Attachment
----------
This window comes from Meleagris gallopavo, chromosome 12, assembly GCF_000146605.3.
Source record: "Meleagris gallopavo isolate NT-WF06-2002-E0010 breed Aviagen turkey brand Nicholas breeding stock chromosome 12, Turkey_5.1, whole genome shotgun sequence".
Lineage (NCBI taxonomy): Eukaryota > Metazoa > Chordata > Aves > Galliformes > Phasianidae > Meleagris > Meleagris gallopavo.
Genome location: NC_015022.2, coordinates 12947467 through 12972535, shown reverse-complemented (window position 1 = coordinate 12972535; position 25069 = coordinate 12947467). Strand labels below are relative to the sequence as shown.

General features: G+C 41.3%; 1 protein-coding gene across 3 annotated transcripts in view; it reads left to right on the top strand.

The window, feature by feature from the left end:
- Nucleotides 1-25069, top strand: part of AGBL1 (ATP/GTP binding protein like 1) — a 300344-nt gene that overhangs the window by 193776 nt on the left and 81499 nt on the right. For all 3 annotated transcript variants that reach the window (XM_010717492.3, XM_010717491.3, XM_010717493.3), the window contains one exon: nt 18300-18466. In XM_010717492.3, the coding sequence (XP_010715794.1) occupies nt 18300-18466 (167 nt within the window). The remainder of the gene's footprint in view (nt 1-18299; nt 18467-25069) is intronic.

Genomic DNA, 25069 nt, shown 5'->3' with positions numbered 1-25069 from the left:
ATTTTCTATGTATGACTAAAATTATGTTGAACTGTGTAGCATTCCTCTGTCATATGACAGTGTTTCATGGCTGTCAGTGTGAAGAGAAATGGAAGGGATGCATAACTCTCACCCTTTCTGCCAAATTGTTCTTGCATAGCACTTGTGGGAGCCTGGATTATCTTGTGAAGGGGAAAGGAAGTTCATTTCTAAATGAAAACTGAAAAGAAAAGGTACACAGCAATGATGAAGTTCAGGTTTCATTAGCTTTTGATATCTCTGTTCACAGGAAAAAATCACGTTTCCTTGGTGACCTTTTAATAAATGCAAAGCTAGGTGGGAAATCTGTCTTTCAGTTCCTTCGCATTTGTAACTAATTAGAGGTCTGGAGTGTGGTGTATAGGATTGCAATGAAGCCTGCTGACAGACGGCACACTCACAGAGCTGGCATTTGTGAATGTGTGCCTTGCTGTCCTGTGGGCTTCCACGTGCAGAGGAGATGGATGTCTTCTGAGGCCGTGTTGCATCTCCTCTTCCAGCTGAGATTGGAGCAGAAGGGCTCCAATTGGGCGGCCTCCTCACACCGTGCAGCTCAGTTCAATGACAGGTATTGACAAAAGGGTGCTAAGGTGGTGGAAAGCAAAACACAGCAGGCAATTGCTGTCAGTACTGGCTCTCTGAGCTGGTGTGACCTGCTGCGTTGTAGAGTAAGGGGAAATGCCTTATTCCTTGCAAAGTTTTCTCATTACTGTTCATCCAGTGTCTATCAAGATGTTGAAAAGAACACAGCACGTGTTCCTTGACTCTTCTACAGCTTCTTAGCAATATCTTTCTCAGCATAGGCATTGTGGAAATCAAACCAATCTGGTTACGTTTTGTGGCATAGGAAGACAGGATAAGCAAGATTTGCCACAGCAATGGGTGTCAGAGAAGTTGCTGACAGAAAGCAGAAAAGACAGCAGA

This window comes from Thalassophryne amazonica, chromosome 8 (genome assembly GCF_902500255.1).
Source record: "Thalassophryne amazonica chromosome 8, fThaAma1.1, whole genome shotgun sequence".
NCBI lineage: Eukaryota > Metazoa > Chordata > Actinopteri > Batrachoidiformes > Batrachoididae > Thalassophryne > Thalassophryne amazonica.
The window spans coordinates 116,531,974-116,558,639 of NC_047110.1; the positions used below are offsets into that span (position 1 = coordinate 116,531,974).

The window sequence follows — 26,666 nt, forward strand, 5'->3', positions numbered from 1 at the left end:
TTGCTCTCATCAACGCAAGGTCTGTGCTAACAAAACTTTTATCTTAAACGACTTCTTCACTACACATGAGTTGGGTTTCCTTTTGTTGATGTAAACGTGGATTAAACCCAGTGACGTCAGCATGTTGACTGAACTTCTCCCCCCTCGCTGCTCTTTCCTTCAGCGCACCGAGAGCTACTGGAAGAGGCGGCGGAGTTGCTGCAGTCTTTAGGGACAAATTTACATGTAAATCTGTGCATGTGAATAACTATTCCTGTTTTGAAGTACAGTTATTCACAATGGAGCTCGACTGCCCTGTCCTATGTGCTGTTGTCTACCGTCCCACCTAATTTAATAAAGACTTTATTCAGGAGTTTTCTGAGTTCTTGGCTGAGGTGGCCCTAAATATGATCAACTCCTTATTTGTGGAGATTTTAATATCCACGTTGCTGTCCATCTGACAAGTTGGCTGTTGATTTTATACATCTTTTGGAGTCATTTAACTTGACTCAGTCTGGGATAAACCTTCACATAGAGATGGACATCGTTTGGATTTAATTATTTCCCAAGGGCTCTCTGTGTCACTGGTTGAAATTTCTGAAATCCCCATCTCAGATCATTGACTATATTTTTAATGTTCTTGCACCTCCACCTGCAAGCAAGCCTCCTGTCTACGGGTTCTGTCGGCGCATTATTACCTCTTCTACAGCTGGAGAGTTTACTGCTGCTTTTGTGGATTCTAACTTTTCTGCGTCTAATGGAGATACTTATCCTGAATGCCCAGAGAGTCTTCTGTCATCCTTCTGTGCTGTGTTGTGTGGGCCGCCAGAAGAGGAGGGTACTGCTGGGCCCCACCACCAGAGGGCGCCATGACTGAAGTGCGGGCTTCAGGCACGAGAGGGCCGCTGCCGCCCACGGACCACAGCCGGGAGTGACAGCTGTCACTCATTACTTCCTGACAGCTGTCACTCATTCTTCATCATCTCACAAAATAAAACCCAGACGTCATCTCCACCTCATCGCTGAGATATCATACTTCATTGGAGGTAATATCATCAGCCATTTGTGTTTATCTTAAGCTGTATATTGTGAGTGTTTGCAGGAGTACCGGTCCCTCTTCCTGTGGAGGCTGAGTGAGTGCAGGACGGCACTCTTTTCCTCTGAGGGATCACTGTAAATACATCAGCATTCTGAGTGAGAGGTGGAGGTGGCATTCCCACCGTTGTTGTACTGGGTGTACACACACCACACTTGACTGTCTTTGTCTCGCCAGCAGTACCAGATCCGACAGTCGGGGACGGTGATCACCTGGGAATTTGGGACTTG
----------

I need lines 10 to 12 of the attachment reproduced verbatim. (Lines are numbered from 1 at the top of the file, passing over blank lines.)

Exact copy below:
This window comes from Thalassophryne amazonica, chromosome 8 (genome assembly GCF_902500255.1).
Source record: "Thalassophryne amazonica chromosome 8, fThaAma1.1, whole genome shotgun sequence".
NCBI lineage: Eukaryota > Metazoa > Chordata > Actinopteri > Batrachoidiformes > Batrachoididae > Thalassophryne > Thalassophryne amazonica.